- GDP (PPP):
- $117.1 billion
- -1.9% growth
- 4.4% 5-year compound annual growth
- $4,061 per capita
- Inflation (CPI):
- FDI Inflow:
Nepal’s economic freedom score is 49.7, making its economy the 148th freest in the 2022 Index. Nepal is ranked 31st among 39 countries in the Asia–Pacific region, and its overall score is below the regional and world averages.
Over the past five years, Nepal’s economic growth rate decelerated rapidly from 2017 through 2019. The economy went into full contraction in 2020 but rebounded in 2021. A five-year trend of declining economic freedom has continued. With a sharp drop in its fiscal health score, Nepal has recorded a 5.4-point overall loss of economic freedom since 2017 and has fallen from the “Mostly Unfree” category to the “Repressed” category. The Nepali economy is lightly taxed, but investment freedom and financial freedom are very low.
IMPACT OF COVID-19: As of December 1, 2021, 11,529 deaths had been attributed to the pandemic in Nepal, and the government’s response to the crisis ranked 37th among the countries included in this Index in terms of its stringency. The economy contracted by 1.9 percent in 2020.
The Kingdom of Nepal, a small Hindu-majority nation wedged between India and China in the Himalayas, became a multiparty federal republic in 2008. Since then, the country’s political life has been paralyzed by continuous instability including multiple political crises in 2021. Nepal remains one of the world’s poorest and least-developed countries. Khadga Prasad Oli of the Maoist-leaning Communist Party became the country’s 41st prime minister in 2018. Also in 2018, China and Nepal agreed to establish a rail link and signed a deal to increase Chinese investments in Nepal’s power grid. China’s growing footprint has become a source of contention with India, which traditionally has enjoyed an outsized influence on Nepal’s foreign and economic policies.
Rule of Law
Ownership of property and land can be registered. Lingering property disputes, some dating from the 1996–2006 Maoist insurgency, have undermined the enforcement of property rights. The judiciary is independent, but the courts, although generally reliable, are vulnerable to political pressure, bribery, and intimidation. Corruption is institutionalized and endemic in Nepali politics and government and often goes unpunished.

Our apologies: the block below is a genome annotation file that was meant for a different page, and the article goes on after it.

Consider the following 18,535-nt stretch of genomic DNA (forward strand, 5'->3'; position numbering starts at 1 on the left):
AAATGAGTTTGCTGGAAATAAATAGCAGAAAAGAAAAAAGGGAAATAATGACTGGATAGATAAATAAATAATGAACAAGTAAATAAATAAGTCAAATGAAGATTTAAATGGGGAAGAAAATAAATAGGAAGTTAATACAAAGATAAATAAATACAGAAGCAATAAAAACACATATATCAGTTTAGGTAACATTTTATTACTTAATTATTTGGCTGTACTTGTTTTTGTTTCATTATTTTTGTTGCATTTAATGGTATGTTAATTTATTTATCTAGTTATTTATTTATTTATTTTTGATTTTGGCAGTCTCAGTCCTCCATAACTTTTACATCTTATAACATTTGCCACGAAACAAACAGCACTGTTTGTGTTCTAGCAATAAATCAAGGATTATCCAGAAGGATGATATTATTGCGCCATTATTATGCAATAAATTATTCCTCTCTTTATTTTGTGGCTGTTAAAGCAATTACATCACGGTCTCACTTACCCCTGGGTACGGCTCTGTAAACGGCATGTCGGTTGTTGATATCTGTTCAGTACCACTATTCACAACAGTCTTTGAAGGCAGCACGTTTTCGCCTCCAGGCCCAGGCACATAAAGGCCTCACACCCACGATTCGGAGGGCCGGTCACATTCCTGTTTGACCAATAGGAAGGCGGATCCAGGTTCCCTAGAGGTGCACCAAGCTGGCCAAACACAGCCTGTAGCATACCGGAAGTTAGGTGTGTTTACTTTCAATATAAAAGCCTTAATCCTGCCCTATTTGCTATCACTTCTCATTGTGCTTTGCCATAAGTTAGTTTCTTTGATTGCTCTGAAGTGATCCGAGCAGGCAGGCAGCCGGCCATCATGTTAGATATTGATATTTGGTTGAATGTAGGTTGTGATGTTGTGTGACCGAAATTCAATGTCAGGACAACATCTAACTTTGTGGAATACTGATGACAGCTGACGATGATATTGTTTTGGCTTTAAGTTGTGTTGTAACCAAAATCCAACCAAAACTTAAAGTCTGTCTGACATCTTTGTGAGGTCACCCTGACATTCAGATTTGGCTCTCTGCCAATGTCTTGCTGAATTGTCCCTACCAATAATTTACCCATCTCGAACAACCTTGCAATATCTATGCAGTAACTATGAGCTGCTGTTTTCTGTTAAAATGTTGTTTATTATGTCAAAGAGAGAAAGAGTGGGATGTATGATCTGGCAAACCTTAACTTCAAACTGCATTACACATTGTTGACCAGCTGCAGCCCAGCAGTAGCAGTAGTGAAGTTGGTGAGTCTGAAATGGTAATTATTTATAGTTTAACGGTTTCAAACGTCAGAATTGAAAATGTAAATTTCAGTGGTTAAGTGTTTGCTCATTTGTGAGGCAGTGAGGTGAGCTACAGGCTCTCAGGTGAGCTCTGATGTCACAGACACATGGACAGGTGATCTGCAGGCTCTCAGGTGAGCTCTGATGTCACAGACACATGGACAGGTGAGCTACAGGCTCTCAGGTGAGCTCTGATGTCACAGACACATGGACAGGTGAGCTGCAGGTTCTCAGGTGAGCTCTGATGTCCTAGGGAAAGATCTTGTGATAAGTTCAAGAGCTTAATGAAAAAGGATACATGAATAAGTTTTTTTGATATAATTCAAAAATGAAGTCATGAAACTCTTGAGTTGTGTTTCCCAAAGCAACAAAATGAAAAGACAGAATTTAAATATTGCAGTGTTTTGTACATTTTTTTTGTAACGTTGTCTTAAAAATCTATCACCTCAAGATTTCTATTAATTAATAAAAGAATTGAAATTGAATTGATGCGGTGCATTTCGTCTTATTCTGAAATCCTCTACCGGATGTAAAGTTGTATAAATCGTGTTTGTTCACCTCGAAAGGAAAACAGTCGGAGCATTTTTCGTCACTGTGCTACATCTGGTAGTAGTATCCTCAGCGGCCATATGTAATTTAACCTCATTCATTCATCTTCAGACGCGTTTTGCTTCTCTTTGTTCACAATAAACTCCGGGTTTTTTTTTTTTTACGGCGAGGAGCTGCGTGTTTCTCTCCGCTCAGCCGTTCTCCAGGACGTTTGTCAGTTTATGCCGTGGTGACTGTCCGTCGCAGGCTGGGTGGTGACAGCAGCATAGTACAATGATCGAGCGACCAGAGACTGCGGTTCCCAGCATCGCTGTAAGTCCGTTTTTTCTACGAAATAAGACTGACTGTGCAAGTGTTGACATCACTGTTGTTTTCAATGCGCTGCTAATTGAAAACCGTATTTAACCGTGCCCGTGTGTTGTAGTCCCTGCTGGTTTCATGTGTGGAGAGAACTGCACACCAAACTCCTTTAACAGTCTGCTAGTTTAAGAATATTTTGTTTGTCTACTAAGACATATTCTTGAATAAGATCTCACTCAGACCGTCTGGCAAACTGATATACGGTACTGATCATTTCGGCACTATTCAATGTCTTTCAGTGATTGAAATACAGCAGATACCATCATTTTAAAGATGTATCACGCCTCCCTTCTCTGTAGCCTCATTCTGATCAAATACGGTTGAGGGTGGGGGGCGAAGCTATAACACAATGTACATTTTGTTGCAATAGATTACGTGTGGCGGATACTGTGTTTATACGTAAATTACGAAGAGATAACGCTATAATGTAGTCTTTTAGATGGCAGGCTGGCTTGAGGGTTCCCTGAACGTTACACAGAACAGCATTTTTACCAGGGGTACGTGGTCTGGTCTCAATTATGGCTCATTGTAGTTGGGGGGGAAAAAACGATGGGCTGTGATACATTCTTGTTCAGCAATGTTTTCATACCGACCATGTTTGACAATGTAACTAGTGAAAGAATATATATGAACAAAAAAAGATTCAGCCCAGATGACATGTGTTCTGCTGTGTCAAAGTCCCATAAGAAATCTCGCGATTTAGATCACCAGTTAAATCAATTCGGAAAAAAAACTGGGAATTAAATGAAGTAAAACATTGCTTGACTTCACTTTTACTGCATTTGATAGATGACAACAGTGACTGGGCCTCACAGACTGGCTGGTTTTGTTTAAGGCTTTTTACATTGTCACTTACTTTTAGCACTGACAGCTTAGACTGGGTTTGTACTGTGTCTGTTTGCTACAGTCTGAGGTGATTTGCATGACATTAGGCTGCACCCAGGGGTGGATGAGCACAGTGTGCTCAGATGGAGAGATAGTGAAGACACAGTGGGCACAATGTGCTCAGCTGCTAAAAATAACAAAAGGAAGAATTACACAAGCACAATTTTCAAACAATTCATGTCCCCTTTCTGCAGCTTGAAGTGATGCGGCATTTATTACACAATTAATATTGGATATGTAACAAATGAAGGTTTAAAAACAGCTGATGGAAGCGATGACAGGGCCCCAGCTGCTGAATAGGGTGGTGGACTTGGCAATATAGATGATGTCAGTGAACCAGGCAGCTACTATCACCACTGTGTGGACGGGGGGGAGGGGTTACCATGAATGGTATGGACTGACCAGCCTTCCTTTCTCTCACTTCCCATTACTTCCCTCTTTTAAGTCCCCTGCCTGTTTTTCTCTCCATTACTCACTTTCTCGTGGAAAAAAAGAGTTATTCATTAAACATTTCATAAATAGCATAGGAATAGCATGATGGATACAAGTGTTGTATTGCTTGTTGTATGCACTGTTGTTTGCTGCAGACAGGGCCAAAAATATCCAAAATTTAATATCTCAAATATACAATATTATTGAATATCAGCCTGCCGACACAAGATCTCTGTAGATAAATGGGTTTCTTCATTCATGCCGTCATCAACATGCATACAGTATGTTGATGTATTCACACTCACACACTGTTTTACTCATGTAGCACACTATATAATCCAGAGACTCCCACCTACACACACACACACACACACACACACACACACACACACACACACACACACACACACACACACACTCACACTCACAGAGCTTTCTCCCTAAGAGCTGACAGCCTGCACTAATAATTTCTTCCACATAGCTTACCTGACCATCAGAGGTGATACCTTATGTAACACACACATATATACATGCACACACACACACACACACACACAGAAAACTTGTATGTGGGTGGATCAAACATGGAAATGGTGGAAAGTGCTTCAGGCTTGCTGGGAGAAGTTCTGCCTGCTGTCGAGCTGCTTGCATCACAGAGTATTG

The top individual income and corporate tax rates are 25 percent. Other taxes include value-added and property taxes. The overall tax burden equals 22.1 percent of total domestic income. Government spending has amounted to 27.6 percent of total output (GDP) over the past three years, and budget deficits have averaged 5.3 percent of GDP. Public debt is equivalent to 41.3 percent of GDP.
Political infighting, poor infrastructure, and government restrictions inhibit business freedom in Nepal. Because there is little demand for skilled workers, thousands of skilled Nepalis emigrate each year to work in other countries. The government continues to provide subsidies to private-sector industries, primarily in the agricultural and export sectors.
Nepal has three preferential trade agreements in force. The trade-weighted average tariff rate is 13.7 percent, and nine nontariff measures are in effect. The government’s statist approach to economic management and development is a serious drag on trade and investment. The government has raised the minimum foreign investment threshold. The financial sector is dominated by banking and remains underdeveloped and vulnerable to state interference.